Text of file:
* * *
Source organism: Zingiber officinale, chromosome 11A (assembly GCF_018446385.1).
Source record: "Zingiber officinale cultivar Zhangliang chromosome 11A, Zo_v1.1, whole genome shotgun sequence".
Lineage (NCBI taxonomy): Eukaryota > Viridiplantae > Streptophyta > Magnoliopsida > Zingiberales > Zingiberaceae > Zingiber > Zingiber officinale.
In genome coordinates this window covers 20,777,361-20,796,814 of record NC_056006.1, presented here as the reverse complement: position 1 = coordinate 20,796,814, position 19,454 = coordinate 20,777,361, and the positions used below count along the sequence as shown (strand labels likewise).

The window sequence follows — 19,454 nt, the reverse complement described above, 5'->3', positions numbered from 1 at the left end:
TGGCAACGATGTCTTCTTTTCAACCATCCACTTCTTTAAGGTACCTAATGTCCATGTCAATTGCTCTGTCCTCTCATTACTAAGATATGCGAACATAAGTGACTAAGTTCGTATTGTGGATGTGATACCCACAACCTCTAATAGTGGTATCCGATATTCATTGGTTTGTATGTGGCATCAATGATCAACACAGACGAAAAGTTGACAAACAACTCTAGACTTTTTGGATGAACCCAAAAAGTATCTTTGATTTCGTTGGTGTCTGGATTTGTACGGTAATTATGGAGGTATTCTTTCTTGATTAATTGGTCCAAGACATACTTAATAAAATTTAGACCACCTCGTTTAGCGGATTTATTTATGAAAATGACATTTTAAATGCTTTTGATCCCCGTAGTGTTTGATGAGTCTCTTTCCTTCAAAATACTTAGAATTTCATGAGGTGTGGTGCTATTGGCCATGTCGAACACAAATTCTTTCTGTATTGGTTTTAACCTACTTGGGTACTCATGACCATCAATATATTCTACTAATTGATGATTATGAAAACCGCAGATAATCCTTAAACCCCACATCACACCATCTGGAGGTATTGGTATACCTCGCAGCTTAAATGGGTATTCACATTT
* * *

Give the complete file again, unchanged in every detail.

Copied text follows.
Source organism: Zingiber officinale, chromosome 11A (assembly GCF_018446385.1).
Source record: "Zingiber officinale cultivar Zhangliang chromosome 11A, Zo_v1.1, whole genome shotgun sequence".
Lineage (NCBI taxonomy): Eukaryota > Viridiplantae > Streptophyta > Magnoliopsida > Zingiberales > Zingiberaceae > Zingiber > Zingiber officinale.
In genome coordinates this window covers 20,777,361-20,796,814 of record NC_056006.1, presented here as the reverse complement: position 1 = coordinate 20,796,814, position 19,454 = coordinate 20,777,361, and the positions used below count along the sequence as shown (strand labels likewise).

The window sequence follows — 19,454 nt, the reverse complement described above, 5'->3', positions numbered from 1 at the left end:
TGGCAACGATGTCTTCTTTTCAACCATCCACTTCTTTAAGGTACCTAATGTCCATGTCAATTGCTCTGTCCTCTCATTACTAAGATATGCGAACATAAGTGACTAAGTTCGTATTGTGGATGTGATACCCACAACCTCTAATAGTGGTATCCGATATTCATTGGTTTGTATGTGGCATCAATGATCAACACAGACGAAAAGTTGACAAACAACTCTAGACTTTTTGGATGAACCCAAAAAGTATCTTTGATTTCGTTGGTGTCTGGATTTGTACGGTAATTATGGAGGTATTCTTTCTTGATTAATTGGTCCAAGACATACTTAATAAAATTTAGACCACCTCGTTTAGCGGATTTATTTATGAAAATGACATTTTAAATGCTTTTGATCCCCGTAGTGTTTGATGAGTCTCTTTCCTTCAAAATACTTAGAATTTCATGAGGTGTGGTGCTATTGGCCATGTCGAACACAAATTCTTTCTGTATTGGTTTTAACCTACTTGGGTACTCATGACCATCAATATATTCTACTAATTGATGATTATGAAAACCGCAGATAATCCTTAAACCCCACATCACACCATCTGGAGGTATTGGTATACCTCGCAGCTTAAATGGGTATTCACATTT